Gavin knew then that he needed to learn more to understand his family’s history and the history of Black people in Bermuda, and that he needed to make art about it. Over the next several years, he took several trips back to the islands, where he would camp and study the rocks, the wildlife, the plants. He brought back natural materials — pink sand, blue irises, agave flowers — and incorporated them into his work, mixing them directly into the paint along with more macabre materials, like his own blood and his father’s ashes. He studied traditional Bermudian dance and used the movements to influence how he drew and placed the figures on his canvases.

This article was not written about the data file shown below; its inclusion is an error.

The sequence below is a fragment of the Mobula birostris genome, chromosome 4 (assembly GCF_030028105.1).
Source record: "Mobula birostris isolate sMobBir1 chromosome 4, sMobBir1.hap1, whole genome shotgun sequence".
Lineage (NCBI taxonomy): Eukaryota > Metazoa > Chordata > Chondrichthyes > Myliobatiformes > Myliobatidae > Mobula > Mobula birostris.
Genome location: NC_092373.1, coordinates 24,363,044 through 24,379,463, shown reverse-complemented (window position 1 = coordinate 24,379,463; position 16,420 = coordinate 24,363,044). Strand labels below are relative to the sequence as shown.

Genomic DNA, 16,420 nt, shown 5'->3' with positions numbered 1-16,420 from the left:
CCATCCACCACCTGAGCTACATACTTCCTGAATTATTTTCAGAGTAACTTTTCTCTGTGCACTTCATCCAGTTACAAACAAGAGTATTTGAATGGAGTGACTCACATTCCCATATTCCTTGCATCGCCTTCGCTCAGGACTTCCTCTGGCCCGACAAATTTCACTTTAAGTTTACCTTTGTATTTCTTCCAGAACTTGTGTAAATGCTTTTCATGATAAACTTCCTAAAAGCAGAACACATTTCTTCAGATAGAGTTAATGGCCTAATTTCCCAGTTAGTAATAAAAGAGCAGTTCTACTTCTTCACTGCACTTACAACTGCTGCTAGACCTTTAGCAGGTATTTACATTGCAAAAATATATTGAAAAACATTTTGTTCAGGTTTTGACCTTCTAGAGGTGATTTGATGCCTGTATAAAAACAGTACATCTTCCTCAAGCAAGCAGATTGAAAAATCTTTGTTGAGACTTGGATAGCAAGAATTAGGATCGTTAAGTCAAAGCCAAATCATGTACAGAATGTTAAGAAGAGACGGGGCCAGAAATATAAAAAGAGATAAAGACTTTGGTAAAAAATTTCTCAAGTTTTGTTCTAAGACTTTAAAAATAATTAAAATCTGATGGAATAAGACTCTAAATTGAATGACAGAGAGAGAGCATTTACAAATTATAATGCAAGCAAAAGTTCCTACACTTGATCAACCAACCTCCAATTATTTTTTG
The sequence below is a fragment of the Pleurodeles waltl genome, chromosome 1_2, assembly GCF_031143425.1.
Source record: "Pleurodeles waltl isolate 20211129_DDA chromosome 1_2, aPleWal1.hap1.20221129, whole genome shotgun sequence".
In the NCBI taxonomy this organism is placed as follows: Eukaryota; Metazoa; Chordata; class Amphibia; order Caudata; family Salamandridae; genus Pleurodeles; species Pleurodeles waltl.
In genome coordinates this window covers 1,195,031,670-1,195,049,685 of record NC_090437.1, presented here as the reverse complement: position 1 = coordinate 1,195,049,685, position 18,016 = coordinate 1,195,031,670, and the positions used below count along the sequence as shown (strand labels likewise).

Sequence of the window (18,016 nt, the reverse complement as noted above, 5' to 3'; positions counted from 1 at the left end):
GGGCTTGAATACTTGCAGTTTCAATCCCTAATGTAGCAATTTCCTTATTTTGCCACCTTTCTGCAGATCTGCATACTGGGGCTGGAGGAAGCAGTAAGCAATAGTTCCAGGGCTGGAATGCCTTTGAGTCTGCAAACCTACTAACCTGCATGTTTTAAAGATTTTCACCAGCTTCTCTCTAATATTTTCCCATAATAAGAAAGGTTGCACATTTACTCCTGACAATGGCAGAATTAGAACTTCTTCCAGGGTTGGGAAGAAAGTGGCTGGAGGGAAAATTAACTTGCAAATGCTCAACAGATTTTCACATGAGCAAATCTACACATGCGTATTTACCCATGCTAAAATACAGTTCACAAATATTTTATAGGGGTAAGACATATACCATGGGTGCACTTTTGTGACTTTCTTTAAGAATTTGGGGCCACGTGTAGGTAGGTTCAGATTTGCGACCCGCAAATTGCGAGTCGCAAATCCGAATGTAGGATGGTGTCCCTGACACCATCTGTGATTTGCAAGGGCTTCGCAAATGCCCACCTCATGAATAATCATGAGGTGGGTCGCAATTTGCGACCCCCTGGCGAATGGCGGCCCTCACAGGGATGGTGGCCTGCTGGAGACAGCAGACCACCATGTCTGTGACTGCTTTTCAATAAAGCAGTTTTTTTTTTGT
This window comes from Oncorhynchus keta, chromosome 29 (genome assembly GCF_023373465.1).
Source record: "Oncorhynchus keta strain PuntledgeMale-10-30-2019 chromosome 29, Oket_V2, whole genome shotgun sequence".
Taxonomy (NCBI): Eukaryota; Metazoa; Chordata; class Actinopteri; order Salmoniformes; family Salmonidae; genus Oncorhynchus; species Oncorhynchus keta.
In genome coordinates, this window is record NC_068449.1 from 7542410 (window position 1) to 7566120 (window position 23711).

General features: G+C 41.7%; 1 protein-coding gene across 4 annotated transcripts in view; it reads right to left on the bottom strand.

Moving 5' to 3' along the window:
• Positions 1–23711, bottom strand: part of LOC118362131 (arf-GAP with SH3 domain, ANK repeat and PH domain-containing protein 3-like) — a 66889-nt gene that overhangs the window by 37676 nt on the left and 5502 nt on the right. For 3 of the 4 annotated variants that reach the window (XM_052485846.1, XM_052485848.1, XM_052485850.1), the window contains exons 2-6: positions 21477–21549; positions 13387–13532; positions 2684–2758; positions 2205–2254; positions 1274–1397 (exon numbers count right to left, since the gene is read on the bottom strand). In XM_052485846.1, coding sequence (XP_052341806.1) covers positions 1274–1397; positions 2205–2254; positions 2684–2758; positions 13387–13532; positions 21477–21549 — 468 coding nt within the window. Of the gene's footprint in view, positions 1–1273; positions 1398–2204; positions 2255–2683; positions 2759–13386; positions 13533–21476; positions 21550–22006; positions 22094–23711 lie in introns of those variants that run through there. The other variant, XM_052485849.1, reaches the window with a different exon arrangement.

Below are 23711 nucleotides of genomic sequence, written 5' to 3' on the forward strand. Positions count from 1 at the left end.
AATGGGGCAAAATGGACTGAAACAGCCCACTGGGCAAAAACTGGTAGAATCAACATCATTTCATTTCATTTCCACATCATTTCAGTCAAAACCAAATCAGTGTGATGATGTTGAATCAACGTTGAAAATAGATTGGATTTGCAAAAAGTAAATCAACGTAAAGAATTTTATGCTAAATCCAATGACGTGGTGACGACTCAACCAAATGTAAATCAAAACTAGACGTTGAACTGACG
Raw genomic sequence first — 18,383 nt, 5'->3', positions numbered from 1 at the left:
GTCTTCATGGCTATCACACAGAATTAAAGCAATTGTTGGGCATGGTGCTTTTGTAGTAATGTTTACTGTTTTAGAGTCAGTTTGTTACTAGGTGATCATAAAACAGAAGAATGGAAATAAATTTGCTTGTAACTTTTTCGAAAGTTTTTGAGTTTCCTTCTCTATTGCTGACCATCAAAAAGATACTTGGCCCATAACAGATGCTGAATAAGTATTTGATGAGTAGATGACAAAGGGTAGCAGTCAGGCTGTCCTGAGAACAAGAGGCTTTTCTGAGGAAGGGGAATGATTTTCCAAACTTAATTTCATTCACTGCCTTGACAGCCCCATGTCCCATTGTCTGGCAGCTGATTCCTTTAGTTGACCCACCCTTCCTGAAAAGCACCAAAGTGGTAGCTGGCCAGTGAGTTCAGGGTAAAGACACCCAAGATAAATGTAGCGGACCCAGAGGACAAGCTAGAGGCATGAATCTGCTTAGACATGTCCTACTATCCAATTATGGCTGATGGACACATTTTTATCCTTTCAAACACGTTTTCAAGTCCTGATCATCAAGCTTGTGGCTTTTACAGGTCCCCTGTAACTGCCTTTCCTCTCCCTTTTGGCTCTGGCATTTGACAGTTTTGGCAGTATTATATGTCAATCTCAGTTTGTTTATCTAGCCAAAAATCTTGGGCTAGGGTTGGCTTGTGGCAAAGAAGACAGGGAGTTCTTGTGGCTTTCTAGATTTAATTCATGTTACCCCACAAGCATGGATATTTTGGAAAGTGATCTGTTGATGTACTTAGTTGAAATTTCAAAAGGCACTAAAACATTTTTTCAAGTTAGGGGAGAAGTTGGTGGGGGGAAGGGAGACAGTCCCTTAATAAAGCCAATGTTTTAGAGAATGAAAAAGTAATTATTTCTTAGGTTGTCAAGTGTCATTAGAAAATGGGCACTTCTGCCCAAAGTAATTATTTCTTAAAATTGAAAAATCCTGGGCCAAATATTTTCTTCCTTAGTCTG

Gavin also set out to learn and tell the stories of little-known figures of resistance in Bermuda. He slept in a limestone grotto where a runaway slave named Jeffrey had once sought refuge, an incident that inspired his painting Jeffrey’s Cave. In another piece, Sally Bassett, Laughing, Gavin immortalized the titular Bermudian slave, who was burned at the stake for poisoning her owners. In accordance with a legend that the Bermudian iris sprouted from Sally Bassett’s ashes as a sign of her innocence, Gavin mixed seeds of that plant with his paint.